Survey Finds Nearly Everyone Wants More Gun Control, Including Gun Owners

Photo: Justin Sullivan (Getty Images)

Americans are in many ways in agreement when it comes to gun control, a new survey suggests. It found that a majority of Americans, gun owners included, support a wide range of gun-control policies, such as temporarily removing guns from people considered a danger to themselves or others and universal background checks for handgun purchases.

Researchers at Johns Hopkins Bloomberg School of Public Health conducted the online survey as part of a public opinion polling project that first began in 2013. This year’s version polled more than 1,600 adults across the country, including 600 gun owners, on their support for more than two dozen gun-control policies that politicians, pundits, and experts have proposed should be enacted or expanded on a national level. The findings were published in the journal Health Affairs.

Among other things, the survey found that most people want policies like universal background checks before someone can buy a handgun (88 percent) or requirements to lock up guns in the home when not in use. A majority of people also supported so-called “red flag” gun laws that would allow police (76 percent) or family members (80 percent) petition the courts to remove guns from people deemed to be an imminent threat.

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When looking only at responses from gun owners, this majority support often held up, though to a lesser extent. The biggest differences between the opinions of gun owners and non-owners was seen in questions about concealed carry, with gun owners being much more likely to support concealed carry at schools.

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Between 2015 and 2019, the survey also found growing support for policies like universal background checks, lock-up laws, and purchaser licensing laws, which mandate a five-year-long renewable permit before a gun can be bought. Currently, only a handful of states have such laws, which require prospective gun owners to get a permit from their local law enforcement office and to submit their fingerprints and photograph for record keeping. Public health experts, including at Johns Hopkins, have touted it as one of the most impactful policies that could reduce gun-related deaths.

Relatively new proposed gun-control regulations were also popular. Most people (75 percent) wanted to ban anyone from owning or creating guns without a serial number—a new concern thanks to the possibility of 3D-printed guns. And most (84 percent) supported first-time gun owners being required to take a safety course.

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One likely reason for this widespread support is that mass shootings have become a more salient reality. Definitions of a mass shooting vary, with no universal standard. The Washington Post and others, for instance, define them as events where four or more people (not including the shooter) are killed by a gun, whereas others may count them as events where four or more people are only injured.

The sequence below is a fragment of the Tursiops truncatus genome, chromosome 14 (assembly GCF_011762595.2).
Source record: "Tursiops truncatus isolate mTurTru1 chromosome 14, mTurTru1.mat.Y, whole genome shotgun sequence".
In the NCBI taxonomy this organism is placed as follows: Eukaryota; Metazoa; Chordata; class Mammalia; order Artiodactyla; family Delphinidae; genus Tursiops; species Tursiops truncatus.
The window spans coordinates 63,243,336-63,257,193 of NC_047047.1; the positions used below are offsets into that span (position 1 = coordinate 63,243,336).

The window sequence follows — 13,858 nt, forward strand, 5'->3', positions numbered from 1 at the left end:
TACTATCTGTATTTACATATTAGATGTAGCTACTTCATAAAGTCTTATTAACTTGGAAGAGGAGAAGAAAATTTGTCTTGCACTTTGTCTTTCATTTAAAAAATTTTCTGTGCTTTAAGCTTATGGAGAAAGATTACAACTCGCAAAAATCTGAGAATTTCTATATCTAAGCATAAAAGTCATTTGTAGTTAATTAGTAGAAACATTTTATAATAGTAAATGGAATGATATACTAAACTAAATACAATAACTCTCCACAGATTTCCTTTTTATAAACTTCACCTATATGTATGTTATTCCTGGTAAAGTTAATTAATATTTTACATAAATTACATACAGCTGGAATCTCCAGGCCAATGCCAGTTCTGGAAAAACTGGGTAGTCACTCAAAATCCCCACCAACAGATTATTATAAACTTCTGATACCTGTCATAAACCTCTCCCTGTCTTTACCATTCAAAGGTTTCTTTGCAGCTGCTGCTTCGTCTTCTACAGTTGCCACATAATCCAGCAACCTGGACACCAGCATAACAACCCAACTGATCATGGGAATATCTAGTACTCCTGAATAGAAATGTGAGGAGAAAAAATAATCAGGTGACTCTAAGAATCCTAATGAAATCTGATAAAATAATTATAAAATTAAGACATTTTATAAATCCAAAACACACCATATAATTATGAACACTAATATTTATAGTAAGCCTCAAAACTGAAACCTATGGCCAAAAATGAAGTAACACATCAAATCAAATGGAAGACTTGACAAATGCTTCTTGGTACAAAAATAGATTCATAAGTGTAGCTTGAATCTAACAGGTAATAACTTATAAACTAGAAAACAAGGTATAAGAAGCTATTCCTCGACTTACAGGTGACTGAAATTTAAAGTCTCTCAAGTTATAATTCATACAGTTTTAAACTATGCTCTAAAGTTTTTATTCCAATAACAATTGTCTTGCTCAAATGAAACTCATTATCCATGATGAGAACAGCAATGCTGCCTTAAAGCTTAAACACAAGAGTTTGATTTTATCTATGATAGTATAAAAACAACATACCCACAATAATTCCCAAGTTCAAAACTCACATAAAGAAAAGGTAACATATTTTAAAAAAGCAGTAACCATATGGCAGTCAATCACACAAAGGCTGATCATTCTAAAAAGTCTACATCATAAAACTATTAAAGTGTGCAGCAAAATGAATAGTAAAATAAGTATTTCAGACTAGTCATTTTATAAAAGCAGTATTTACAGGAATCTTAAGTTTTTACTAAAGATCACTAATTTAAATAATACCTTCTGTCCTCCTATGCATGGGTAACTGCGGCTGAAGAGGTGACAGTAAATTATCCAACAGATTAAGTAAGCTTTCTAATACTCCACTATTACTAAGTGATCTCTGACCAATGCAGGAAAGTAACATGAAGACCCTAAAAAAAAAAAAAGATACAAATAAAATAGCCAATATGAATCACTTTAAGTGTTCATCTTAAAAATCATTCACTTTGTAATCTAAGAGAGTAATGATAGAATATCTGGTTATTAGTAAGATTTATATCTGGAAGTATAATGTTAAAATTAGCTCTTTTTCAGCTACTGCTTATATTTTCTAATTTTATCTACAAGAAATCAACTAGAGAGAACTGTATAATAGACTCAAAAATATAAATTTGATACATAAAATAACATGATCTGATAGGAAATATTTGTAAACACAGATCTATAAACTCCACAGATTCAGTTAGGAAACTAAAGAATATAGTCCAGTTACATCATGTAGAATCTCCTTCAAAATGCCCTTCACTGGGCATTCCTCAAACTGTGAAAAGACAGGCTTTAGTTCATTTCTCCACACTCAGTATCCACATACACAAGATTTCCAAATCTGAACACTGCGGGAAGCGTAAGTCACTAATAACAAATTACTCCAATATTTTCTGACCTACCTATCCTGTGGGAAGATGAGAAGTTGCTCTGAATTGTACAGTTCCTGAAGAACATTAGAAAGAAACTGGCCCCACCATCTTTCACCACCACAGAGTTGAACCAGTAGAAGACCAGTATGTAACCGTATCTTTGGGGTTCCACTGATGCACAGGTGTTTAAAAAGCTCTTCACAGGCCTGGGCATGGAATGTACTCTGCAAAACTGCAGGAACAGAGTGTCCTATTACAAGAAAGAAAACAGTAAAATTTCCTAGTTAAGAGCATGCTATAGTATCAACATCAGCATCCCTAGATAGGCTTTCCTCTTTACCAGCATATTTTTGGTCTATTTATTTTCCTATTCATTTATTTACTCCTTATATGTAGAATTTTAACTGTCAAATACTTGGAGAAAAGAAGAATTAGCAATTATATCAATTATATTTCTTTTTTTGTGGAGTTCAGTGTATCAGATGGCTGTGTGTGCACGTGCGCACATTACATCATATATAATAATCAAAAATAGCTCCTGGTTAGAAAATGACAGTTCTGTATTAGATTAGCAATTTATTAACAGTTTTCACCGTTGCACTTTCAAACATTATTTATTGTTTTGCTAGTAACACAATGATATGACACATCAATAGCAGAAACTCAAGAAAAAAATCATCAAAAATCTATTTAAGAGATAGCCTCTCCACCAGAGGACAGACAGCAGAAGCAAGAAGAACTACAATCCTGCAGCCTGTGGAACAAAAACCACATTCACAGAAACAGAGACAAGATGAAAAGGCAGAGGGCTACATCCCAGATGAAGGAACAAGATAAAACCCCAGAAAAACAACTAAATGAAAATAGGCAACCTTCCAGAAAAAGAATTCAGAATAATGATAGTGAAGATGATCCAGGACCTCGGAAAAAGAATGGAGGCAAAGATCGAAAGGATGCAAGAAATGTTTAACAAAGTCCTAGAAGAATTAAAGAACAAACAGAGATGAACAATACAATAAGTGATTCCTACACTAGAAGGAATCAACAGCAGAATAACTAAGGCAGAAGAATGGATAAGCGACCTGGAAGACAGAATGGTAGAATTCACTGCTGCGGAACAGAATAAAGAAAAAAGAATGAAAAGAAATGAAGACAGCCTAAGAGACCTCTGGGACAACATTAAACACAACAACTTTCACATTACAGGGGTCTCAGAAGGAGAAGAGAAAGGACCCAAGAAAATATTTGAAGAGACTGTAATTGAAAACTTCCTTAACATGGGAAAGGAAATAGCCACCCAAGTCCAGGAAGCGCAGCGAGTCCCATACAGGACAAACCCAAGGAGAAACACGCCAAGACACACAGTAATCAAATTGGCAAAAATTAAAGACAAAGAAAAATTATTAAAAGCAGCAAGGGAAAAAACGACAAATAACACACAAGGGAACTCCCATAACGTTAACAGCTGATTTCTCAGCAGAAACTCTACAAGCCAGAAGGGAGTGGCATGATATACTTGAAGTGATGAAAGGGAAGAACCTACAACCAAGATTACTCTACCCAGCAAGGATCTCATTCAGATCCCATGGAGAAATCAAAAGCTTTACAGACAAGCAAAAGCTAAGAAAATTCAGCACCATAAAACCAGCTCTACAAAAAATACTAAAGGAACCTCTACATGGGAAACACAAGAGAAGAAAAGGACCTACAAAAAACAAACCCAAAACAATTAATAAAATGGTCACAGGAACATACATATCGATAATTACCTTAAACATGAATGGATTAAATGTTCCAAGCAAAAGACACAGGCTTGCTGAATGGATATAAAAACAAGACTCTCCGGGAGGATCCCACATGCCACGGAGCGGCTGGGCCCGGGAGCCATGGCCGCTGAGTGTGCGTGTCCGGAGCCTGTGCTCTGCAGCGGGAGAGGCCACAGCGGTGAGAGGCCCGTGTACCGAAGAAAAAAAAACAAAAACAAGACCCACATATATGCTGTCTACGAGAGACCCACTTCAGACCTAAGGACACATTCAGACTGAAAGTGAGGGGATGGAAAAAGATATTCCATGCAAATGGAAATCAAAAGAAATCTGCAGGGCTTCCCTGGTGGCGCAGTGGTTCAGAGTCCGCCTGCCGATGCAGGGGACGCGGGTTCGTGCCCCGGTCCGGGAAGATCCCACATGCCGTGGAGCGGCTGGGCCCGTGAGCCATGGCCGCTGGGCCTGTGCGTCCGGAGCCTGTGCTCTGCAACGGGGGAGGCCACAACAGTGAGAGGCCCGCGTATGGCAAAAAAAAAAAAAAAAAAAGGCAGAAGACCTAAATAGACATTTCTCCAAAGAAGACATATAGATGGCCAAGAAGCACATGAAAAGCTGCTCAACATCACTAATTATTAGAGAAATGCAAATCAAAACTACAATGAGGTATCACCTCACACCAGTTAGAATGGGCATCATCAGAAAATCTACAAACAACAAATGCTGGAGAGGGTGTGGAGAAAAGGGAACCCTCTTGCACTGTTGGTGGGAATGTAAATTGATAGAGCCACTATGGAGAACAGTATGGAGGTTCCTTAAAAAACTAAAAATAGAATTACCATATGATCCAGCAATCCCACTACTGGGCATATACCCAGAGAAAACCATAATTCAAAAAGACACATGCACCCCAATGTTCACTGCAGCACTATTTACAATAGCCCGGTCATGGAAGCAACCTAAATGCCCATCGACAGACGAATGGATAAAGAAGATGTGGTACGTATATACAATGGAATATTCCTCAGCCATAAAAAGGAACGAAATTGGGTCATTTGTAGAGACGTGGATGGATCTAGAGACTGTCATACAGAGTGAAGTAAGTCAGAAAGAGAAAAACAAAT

Even by this stricter criteria, though, the rate of deadly mass shootings has escalated. From June 2015 to August 2019, the Washington Post reported in early August, a deadly mass shooting occurred every 47 days on average. Between April 1999 (the month of the Columbine school shooting) and June 2015 (when the Charleston church shooting took place), the average had been 84 days between deadly mass shootings.

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Of course, these shootings haven’t led to any major reforms in federal gun-control laws, thanks almost entirely to Republican-led opposition in Congress. These politicians—whose campaigns are usually funded by the NRA—have couched their resistance as doing right by their gun-owing constituents, but this is only the latest study to show how much of a lie that really is.

“Our study offers strong evidence that there are many policies with broad support among the American public that lawmakers can consider to reduce gun violence,” said lead author Colleen Barry, chair of the Department of Health Policy and Management at the Johns Hopkins Bloomberg School of Public Health, in a statement released by the university. “In the face of highly contentious political debate, this study points to important areas where there is broad agreement among the public.”

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About the author

Ed Cara

Science writer at Gizmodo and pug aficionado elsewhere